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Discussion Starter · #1 ·
Here is a question for the masses. I have been doing work on my GT at my dad's shop on weekends. It works out pretty well because he has everything I could ever need there in terms of tools. Only problem is I have to have the car out of the shop by 8am monday morning so that he can run his business (funny how that works).

Where I am living is temporary, so I don't want to invest in building a garage to restore the GT in, and then have to leave that investment behind (the garage, not the GT). I do have plenty of land to work with. So I was thinking about a tube frame "Instant Garage" from some place like Cover-It (http://www.cover-it-inc.com/). These seem pretty cheap, and would give me the year or two to get dirty with the car that I would need. I could run power out to it and get a space heater to get me through most of the winter.

Does anyone have any experience with this type of garage? Are they even worth it?
 

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I have a 10 X 20 Cover-It garage in my back yard. It's 6 or 7 years old and the only problem I had was a hole in the fabric because I had it too tight. (Used their patch kit to fix) If anchored properly, it's stable in high winds and stands up to snow loads. Be careful of the ones sold in the discount stores, they are not rated for snow.
 

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I think my concern with those would be security. I guess if you lived in the "country", it would be a good deal. How does the price compare to a Quansit-style hut?
 

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we have a 40'x 80' 19' roof quanset as out shop with 3200 square feet of radient heated concrete its great it was about 15k but they also make small ones for as little as $900 they are great buildings. ours has 10,500 bolts it took about a week and 15 people to construct, of coarse we did it on the windiest day of the year and the coldest week in 10 years (-15 with the windchill) its tough to work with gloves and barehands stick to the metal (not cool) but its up and is by far the cheapest building for the volume.
 

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Discussion Starter · #6 ·
Jordan, Do you have information on the company that you got the Quanset from.

Gary, Good to know that the Cover-It styles can handle a New England winter! ;)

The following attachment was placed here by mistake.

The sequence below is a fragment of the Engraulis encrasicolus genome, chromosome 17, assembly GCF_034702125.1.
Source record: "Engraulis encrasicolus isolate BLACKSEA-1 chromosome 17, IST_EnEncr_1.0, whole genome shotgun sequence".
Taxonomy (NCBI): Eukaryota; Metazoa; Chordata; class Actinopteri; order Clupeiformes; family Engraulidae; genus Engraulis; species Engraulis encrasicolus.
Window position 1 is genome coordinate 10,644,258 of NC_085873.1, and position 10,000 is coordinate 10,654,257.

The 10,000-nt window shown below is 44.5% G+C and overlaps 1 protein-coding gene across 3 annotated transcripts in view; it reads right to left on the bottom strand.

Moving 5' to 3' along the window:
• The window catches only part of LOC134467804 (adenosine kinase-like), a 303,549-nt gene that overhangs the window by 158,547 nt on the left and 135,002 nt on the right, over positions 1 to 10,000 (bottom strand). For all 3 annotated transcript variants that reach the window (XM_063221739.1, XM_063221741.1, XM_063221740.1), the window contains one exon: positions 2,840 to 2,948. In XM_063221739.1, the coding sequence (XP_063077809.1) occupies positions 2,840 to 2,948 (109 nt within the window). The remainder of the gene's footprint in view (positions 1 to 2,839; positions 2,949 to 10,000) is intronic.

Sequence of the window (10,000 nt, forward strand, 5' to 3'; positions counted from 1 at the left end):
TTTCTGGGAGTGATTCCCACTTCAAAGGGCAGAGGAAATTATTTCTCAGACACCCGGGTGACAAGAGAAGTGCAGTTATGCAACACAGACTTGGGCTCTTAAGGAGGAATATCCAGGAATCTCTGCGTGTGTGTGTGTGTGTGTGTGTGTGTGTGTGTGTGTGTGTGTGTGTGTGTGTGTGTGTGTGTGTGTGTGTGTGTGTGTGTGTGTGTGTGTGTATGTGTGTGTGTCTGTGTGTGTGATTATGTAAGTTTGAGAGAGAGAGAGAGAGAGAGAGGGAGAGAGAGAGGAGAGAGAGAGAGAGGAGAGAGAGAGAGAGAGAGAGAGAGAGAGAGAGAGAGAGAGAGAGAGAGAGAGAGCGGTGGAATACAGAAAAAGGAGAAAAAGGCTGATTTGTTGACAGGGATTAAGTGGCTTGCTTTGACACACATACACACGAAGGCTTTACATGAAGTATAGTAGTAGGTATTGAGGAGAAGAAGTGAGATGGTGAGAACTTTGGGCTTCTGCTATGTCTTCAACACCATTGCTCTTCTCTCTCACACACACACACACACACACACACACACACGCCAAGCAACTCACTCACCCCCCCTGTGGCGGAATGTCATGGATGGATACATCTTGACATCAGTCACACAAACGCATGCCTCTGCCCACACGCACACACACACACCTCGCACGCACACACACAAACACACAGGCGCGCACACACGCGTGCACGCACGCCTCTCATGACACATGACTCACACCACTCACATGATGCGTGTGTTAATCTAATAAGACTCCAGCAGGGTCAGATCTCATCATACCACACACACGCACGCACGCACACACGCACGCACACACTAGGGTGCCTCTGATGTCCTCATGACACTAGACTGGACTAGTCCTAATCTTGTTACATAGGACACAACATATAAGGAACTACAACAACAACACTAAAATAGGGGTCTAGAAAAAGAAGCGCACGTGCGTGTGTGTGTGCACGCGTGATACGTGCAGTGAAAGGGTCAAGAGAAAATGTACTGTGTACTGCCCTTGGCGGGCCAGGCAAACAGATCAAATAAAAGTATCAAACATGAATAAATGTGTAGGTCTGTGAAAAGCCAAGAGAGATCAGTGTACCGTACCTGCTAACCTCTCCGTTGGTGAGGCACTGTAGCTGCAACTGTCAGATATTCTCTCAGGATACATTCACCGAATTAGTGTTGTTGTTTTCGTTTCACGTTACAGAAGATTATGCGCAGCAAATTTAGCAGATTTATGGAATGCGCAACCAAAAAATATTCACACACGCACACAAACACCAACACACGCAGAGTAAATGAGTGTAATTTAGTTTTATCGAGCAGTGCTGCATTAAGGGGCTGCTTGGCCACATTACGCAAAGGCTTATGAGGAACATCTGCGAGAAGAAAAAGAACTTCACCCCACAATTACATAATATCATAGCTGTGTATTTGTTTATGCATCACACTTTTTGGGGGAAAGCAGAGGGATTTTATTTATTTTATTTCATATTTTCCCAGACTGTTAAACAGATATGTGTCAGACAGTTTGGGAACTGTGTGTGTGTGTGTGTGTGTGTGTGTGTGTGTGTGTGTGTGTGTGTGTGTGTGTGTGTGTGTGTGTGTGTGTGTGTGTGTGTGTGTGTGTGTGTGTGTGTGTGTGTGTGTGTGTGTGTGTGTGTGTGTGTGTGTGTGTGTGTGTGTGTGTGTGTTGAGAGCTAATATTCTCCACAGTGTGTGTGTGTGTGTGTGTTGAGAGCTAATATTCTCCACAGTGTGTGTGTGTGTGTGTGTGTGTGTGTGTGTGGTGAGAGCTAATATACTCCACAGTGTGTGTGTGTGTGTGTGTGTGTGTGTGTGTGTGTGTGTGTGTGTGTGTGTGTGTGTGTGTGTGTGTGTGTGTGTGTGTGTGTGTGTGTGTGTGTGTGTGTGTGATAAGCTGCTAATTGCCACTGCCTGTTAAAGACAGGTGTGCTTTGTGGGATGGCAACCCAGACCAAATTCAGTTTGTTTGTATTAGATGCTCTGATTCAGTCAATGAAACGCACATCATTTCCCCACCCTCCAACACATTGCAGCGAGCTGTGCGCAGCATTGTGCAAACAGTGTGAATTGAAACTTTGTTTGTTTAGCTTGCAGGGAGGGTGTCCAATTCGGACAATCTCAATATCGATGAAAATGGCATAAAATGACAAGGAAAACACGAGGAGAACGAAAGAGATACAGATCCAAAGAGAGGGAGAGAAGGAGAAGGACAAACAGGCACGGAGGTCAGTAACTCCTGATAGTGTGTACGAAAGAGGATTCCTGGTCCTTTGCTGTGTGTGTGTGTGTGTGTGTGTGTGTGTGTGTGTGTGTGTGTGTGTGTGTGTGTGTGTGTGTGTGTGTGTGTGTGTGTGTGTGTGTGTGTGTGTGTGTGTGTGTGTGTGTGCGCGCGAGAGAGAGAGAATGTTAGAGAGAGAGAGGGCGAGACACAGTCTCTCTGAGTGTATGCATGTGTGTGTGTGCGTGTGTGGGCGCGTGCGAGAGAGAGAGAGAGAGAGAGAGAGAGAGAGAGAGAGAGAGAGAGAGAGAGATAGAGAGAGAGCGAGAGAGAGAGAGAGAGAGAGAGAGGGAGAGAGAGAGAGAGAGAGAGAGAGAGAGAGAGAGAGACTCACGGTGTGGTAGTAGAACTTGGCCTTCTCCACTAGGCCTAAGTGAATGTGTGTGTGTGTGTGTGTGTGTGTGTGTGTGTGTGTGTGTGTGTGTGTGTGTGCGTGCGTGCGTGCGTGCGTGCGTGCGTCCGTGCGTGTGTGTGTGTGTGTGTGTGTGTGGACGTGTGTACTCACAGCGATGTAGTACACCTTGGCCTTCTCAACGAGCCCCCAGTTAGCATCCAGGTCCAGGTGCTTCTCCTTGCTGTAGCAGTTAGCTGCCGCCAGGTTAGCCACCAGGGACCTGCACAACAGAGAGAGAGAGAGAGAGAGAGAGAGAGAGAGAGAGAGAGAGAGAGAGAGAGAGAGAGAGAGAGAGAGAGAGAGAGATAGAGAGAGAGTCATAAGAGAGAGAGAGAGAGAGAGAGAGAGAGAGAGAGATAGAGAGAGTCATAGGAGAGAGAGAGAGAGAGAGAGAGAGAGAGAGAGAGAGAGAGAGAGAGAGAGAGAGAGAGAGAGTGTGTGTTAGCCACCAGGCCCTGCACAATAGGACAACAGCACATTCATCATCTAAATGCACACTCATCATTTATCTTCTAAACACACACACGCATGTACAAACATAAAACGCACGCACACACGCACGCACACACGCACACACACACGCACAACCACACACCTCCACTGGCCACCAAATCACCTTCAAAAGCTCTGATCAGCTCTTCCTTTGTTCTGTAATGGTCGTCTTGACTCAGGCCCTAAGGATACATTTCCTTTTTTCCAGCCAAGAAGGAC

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Why not rent a garage? It's cheaper than building for the short run. Plus, you can use your time to work on the Opel and not the garage.

I'd go cheap and easy for temporary stuff. Otherwise it defeats the purpose and you might as well build something permanent the right way. I've been pricing garages (24'x48') for a friend. They can be bought for $9000 + foundation. That includes labor.

In most areas you'll need a permit for something car sized.
 

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genereal steel has that type of thing.

As for cover-it with the new pricing of $299 and $114 shipping, it is a nice deal.

IF YOU HAVE SNOW, it is recommended to get the house style instead of the hangar style. The house style is sturdier AND you get the added side storage becuase the inside straight walls are higher.

The one for $299 might be a tight squeeze for working in though. Oh... MAKE SURE YOU ventilate it. No need to trp the moisture if you are closing it up for the winter.
 

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Excelsior said:
....Oh... MAKE SURE YOU ventilate it. No need to trp the moisture if you are closing it up for the winter.
Don't buy their $30.00 ventilation "kit". All it is is 4 9" X 12" (Cost ~$2.50) screens. Cut a hole in the upper ends of the fabric and sandwich 2 screens over the hole using pop rivets or sheet metal screws.
 

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the name of the company is steel master usa http://www.steelmasterusa.com/smHome.asp

15k was just for the building there are no supports but it is an extremely ridged building capable of having a 2.5 ton snow load safely and 250 mph winds!